The exhibition is free to attend. It is open 10 a.m. to 4:30 p.m. Monday to Saturday from April 6, noon to 4:30 p.m. April 7 and noon to 4 p.m. April 14 at St. Mary the Virgin church, 4354 Metchosin Rd., Metchosin.
For more information, call 250-642-2058 or go to fibresandbeyond.com.
Writers’ society seeking Island’s best
The Victoria Writers’ Society is kicking off its 18th annual writing competition with a call for Vancouver Island’s best writers.
Organizers are looking for short stories, creative non-fiction and poetry from published or unpublished writers.
“This is a great way for people to get their work published, especially if they are trying to kickstart a writing career,” said competition organizer Diana Jones. “We’ve had some well-known local names on the winners’ list.”
The winners in each category will receive a prize of $300, with $200 for second place and $100 for third. Winners will have their entries published in the Island Writer, the society’s literary journal, and even those who did not win can also be considered for publication.
The deadline for submission is May 1.
To be considered, entries should be submitted in hard copy, along with a $20 entry fee, to the Victoria Writers’ Society, Annual Writing Competition, P.O. Box 8311, Victoria, B.C., V8W 3R9.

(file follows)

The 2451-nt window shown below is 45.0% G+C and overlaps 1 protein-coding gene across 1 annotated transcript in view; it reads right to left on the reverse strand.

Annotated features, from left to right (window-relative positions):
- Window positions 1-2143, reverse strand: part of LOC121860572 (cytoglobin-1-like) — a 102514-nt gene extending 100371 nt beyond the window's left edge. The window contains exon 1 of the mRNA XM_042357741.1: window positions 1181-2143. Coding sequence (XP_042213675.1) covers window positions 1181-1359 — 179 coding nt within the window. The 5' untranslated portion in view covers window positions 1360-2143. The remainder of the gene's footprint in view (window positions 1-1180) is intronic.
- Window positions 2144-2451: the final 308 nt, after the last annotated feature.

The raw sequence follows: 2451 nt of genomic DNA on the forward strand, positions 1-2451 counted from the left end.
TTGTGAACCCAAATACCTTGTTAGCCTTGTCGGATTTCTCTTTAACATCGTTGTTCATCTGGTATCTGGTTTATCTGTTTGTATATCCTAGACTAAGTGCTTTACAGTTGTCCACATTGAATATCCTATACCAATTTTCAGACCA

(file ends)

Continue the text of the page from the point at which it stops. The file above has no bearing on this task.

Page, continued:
For more information, go to victoriawriters.ca.
Participate in Victoria’s budget process
The City of Victoria’s Participatory Budget Steering Committee is inviting proposals for how to invest $52,000 in youth in the city.
Participatory budgeting is a process that gives the entire community an opportunity to choose projects.
“This is an incredible opportunity to invest in projects and activities for youth — including those by youth — while also increasing participation in an exciting form of democracy,” said Victoria Mayor Lisa Helps. “We’re encouraging residents of all ages to be involved in this exciting and direct process of bringing proposals forward.”
Residents with ideas to improve the lives of youth in Victoria can submit a proposal for up to $50,000. An additional $2,000 of micro funding has been earmarked for youth-led projects up to $500.
Proposals could include art installations, park play features, youth events or anything else designed to benefit youth in Victoria.
The steering committee is hosting two events in the upcoming weeks to help individuals and organizations learn about participatory budgeting, generate ideas and help build effective proposals.
Deadline for submission is April 30.
For more information, go to cvyc.ca/pb.
Leonard Street gets innovative hub
Meet residents of Leonard Street today as they welcome the newest addition to their block: a shared emergency-supply bench.